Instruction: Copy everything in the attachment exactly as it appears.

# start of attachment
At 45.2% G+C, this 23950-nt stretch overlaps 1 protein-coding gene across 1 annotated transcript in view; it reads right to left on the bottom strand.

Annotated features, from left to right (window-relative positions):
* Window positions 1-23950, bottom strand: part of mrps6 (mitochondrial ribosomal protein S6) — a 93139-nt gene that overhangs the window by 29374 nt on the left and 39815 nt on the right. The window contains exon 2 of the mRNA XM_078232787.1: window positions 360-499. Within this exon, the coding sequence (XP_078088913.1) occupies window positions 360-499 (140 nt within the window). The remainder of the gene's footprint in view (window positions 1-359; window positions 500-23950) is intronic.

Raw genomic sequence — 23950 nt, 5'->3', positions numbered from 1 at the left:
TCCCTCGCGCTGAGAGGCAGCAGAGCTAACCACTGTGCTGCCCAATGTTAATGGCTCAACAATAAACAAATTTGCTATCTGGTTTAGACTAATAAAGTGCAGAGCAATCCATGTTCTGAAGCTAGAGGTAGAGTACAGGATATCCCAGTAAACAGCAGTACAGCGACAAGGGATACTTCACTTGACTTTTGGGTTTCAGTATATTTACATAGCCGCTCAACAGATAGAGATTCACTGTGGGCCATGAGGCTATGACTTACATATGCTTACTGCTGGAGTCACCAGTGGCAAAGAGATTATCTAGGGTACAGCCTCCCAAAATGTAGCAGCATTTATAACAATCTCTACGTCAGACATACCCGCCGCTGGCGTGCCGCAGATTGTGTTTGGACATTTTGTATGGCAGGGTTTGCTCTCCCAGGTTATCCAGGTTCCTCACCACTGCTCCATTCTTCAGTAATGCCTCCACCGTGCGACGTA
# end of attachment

At 45.2% G+C, this 23950-nt stretch overlaps 1 protein-coding gene across 1 annotated transcript in view; it reads right to left on the bottom strand.

Annotated features, from left to right (window-relative positions):
* Window positions 1-23950, bottom strand: part of mrps6 (mitochondrial ribosomal protein S6) — a 93139-nt gene that overhangs the window by 29374 nt on the left and 39815 nt on the right. The window contains exon 2 of the mRNA XM_078232787.1: window positions 360-499. Within this exon, the coding sequence (XP_078088913.1) occupies window positions 360-499 (140 nt within the window). The remainder of the gene's footprint in view (window positions 1-359; window positions 500-23950) is intronic.

Raw genomic sequence — 23950 nt, 5'->3', positions numbered from 1 at the left:
TCCCTCGCGCTGAGAGGCAGCAGAGCTAACCACTGTGCTGCCCAATGTTAATGGCTCAACAATAAACAAATTTGCTATCTGGTTTAGACTAATAAAGTGCAGAGCAATCCATGTTCTGAAGCTAGAGGTAGAGTACAGGATATCCCAGTAAACAGCAGTACAGCGACAAGGGATACTTCACTTGACTTTTGGGTTTCAGTATATTTACATAGCCGCTCAACAGATAGAGATTCACTGTGGGCCATGAGGCTATGACTTACATATGCTTACTGCTGGAGTCACCAGTGGCAAAGAGATTATCTAGGGTACAGCCTCCCAAAATGTAGCAGCATTTATAACAATCTCTACGTCAGACATACCCGCCGCTGGCGTGCCGCAGATTGTGTTTGGACATTTTGTATGGCAGGGTTTGCTCTCCCAGGTTATCCAGGTTCCTCACCACTGCTCCATTCTTCAGTAATGCCTCCACCGTGCGACGTA